For this great movement resulted in a new and more permanently powerful statement of thought and spirituality, Veda culminating in Vedanta. And it held in itself two strong tendencies which worked towards the disintegration of the old Vedic thought and culture. First, it tended to subordinate more and more completely the outward ritual, the material utility of the mantra and the sacrifice to a more purely spiritual aim and intention. The balance, the synthesis preserved by the old Mystics between the external and the internal, the material and the
spiritual life was displaced and disorganised. A new balance, a new synthesis was established, leaning finally towards asceticism and renunciation, and maintained itself until it was in its turn displaced and disorganised by the exaggeration of its own tendencies in Buddhism. The sacrifice, the symbolic ritual became more and more a useless survival and even an encumbrance; yet, as so often happens, by the very fact of becoming mechanical and ineffective the importance of everything that was most external in them came to be exaggerated and their minutiae irrationally enforced by that part of the national mind which still clung to them. A sharp practical division came into being, effective though never entirely recognised in theory, between Veda and Vedanta, a distinction which might be expressed in the formula, "the Veda for the priests, the Vedanta for the sages."
The second tendency of the Vedantic movement was to disencumber itself progressively of the symbolic language, the veil of concrete myth and poetic figure, in which the Mystics had shrouded their thought and to substitute a clearer statement and more philosophical language. The complete evolution of this tendency rendered obsolete the utility not only of the Vedic ritual but of the Vedic text. Upanishads, increasingly clear and direct in their language, became the fountainhead of the highest Indian thought and replaced the inspired verses of Vasishtha and Vishwamitra.3 The Vedas, becoming less and less the indispensable basis of education, were no longer studied with the same zeal and intelligence; their symbolic language, ceasing to be used, lost the remnant of its inner sense to new generations whose whole manner of thought was different from that of the Vedic forefathers. The Ages of Intuition were passing away into the first dawn of the Age of Reason.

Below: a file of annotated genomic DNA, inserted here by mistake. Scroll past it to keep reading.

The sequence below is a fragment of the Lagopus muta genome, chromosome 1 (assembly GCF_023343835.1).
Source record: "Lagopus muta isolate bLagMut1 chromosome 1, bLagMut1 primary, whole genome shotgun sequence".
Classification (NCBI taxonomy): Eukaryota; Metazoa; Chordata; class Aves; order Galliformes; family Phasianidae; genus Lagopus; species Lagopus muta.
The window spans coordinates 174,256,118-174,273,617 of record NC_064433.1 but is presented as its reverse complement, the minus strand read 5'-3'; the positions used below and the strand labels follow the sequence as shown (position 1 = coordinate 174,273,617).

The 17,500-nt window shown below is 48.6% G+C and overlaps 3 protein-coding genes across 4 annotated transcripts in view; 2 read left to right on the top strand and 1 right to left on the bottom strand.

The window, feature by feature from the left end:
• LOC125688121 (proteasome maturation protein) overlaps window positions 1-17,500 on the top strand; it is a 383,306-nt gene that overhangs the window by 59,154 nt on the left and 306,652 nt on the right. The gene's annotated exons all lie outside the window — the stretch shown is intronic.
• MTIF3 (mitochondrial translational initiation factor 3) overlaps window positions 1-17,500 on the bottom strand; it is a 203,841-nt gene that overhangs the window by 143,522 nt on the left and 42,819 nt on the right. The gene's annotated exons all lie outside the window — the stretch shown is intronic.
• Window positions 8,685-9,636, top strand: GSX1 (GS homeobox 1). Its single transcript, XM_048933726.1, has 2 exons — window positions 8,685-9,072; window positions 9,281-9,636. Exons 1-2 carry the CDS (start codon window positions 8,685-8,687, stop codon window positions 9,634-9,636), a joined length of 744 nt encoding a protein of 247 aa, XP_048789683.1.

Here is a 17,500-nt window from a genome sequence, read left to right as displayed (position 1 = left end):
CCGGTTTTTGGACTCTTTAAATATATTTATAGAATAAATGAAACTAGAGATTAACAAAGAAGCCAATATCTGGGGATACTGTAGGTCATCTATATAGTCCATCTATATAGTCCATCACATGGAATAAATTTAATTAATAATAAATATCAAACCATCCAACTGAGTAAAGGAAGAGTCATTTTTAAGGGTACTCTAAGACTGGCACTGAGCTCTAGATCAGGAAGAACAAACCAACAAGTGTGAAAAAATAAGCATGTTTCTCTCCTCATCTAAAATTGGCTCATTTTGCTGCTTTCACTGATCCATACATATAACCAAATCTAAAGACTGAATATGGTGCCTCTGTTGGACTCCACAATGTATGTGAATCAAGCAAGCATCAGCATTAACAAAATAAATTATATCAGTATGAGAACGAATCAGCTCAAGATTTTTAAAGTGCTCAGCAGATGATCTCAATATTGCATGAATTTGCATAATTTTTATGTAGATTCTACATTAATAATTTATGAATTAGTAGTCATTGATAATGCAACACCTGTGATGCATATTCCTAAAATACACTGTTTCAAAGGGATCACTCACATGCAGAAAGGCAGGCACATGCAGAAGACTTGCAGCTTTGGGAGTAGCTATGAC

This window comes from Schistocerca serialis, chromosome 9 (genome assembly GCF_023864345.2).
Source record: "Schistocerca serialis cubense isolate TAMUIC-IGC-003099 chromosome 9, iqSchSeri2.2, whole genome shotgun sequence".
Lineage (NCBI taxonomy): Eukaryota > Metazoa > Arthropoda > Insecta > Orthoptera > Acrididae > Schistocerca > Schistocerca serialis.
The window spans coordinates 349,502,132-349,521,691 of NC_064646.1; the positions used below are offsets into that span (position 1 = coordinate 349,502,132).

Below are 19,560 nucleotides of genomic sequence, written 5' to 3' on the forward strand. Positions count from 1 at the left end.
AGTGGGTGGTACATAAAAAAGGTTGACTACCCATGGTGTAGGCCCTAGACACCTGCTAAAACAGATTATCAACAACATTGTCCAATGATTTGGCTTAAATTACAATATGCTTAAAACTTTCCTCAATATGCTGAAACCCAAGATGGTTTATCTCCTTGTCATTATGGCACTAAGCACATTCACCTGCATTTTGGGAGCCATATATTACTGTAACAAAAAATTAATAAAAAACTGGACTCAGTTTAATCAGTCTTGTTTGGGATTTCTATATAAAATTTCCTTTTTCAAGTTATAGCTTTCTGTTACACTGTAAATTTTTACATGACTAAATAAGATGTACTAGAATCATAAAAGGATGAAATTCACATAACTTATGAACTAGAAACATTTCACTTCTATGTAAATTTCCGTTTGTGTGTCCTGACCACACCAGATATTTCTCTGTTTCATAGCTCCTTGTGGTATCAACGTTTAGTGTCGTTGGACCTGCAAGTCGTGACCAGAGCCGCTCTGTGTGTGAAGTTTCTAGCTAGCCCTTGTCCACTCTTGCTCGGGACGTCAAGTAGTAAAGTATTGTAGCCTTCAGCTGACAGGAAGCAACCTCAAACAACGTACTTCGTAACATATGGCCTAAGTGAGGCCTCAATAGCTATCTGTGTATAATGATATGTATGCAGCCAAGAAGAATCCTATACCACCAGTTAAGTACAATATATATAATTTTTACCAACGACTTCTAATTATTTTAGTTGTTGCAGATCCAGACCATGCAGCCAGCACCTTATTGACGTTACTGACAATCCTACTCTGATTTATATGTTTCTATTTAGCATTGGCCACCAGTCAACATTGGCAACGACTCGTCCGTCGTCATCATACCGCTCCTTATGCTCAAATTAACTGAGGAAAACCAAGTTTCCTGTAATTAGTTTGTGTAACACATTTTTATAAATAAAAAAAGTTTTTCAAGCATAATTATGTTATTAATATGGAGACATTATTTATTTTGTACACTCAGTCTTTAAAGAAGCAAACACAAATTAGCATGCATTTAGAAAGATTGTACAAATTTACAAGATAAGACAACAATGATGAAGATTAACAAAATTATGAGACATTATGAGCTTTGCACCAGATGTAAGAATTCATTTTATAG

Buddhism completed the revolution and left of the externalities of the ancient world only some venerable pomps and some mechanical usages. It sought to abolish the Vedic sacrifice and to bring into use the popular vernacular in place of the literary tongue. And although the consummation of its work was delayed for several centuries by the revival of Hinduism in the Puranic religions, the Veda itself benefited little by this respite. In order to combat the popularity of the new religion it was necessary to put forward instead of venerable but unintelligible texts Scriptures written in an easy form of a more modern Sanskrit. For the mass of the nation the Puranas pushed aside the Veda and the forms of new religious systems took the place of the ancient ceremonies. As the Veda had passed from the sage to the priest, so now it began to pass from the hands of the priest into the hands of the scholar. And in that keeping it suffered the last mutilation of its sense and the last diminution of its true dignity and sanctity.
Not that the dealings of Indian scholarship with the hymns, beginning from the pre-Christian centuries, have been altogether a record of loss. Rather it is to the scrupulous diligence and conservative tradition of the Pandits that we owe the preservation of Veda at all after its secret had been lost and the hymns themselves had ceased in practice to be a living Scripture. And even for the recovery of the lost secret the two millenniums of scholastic orthodoxy have left us some invaluable aids, a text determined scrupulously to its very accentuation, the important lexicon of Yaska and Sayana's great commentary which in spite of its many and often startling imperfections remains still for the scholar an indispensable first step towards the formation of a sound Vedic learning.